The notion that there are only two genders, female and male, has become a topic of discussion and research. So, there is a growing interest in planning and designing for people who identify outside this binary. But much of the research literature is based on the experiences of women. There is little research on people who identify as nonbinary, trans, intersex or genderqueer. However, in the meantime, some of the research on women’s experiences can act as a proxy for people who identify as nonbinary. The key issue is that gender inclusion is left out of planning conversations.
Masters student Carolyn Chu investigated the constraints women and nonbinary people face when using public space. These constraints have a profound effect on their health, daily living and safety. Chu wanted to understand gender differences in park usage, planning and design in Los Angeles parks.
Chu says that planners should thing critically about gender by leveraging a feminist planning perspective. Participatory methods that favour marginalised voices in planning discussions are essential. And to explore creative design options for diverse populations across gender, ages, ability and housing status.
• Women have diverse needs and opinions related to park amenities, services, and preferences.
• Women and nonbinary people are not the majority users of Lafayette Park. The most common uses for women park users were leisurely walking and supervising children. Very few women engaged in exercise or vigorous physical activity (other than walking) while using the park.
• In planning processes, as with other municipal processes, the loudest voices in a community often have disproportionately more power in decision making. These loud voices have historically been, and continue to be, the voices of white, middle-class, and cisgender people.
• Planners need to balance competing needs for space, especially in dense city neighborhoods such as Koreatown and Westlake where Lafayette Park is located.
• Parks are not just a place for leisure, but also settings for economic activity and shelter
• Women’s past experiences of harassment in public places have created anxiety and fear for their safety in parks. Women are careful about how they dress while using parks to avert unwanted attention on their bodies.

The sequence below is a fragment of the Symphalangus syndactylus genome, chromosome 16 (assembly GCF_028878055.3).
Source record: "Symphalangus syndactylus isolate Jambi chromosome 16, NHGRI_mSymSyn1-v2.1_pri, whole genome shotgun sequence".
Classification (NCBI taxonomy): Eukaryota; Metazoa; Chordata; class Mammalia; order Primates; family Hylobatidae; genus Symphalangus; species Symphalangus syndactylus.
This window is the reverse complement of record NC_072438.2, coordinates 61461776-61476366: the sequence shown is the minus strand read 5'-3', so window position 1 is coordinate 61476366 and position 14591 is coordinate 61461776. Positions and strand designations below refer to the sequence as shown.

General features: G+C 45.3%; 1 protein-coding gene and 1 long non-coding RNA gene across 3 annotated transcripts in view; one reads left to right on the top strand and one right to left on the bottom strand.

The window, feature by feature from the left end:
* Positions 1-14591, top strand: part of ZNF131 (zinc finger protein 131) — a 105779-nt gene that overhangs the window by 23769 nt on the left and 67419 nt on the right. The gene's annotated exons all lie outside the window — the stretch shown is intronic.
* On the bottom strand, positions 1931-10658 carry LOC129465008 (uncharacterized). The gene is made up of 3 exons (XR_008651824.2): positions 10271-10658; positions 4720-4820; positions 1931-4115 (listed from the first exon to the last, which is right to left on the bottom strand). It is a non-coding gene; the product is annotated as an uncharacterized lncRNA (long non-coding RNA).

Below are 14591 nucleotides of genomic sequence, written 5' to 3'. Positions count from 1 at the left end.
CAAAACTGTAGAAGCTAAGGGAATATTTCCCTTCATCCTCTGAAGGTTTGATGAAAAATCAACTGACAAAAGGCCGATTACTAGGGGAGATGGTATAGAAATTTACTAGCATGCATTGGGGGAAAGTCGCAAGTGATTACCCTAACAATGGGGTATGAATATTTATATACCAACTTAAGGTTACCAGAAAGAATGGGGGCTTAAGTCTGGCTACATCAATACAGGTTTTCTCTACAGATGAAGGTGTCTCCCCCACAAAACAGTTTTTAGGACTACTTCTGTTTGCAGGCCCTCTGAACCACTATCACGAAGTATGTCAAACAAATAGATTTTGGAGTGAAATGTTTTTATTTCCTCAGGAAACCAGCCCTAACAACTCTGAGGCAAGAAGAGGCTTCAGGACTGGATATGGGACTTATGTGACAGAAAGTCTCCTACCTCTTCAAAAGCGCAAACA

• Parks provision and staffing are chronically underfunded and embedded in broader political dynamics.
“The nonprofit planner urged that in order to build gender-inclusive spaces, women must be included in every step of the planning phase, from inception to funding, leading, outreach, implementation, and evaluation. They emphasized that gender inclusive parks are created at the time of park inception, early in the process, and cannot be “tacked on” after foundational decisions have been made.”
Title of the study is, Gender Inclusion: Gender-Inclusive Planning and Design Recommendations for Los Angeles Parks. The research is largely based around women’s experiences, but issues such as safety are shared by other marginalised groups. Community engagement is a core strategy for all aspects of planning and design. And that means more than holding the traditional town hall meeting.
Planning and Policy Recommendations
1. Think critically about gender by leveraging a feminist planning perspective that recognizes that people of all genders have multiple, intersecting, and dynamic identities that hold meaning and power.
2. Use participatory methods that favor marginalized voices, open planning discussions to a wider range of opinions, and make time for collective decision-making.
3. Build a network of diverse parks that can accommodate a range of different desires and partner with nonprofits to explore alternative stewardship and ownership practices.
4. Explore creative design and programming options that are designed with all abilities in mind and maximize limited space in inner cities.
5. Invest and fund our parks equitably with a particular focus on providing resources for communities that are park poor due to historically discriminatory planning practices.
6. Pursue further research on park users across the spectrum of gender, age, ability, and housing status.
Urban planning theory and practice have created gendered environments that mainly privilege the needs of cisgender men. Women, nonbinary, and genderqueer people face various constraints on their use of public space which has profound effects on their health, daily living, and safety. This research study seeks to understand gender disparities in park usage, planning, and design in Los Angeles parks and offers recommendations to mitigate those disparities through improvements to planning processes.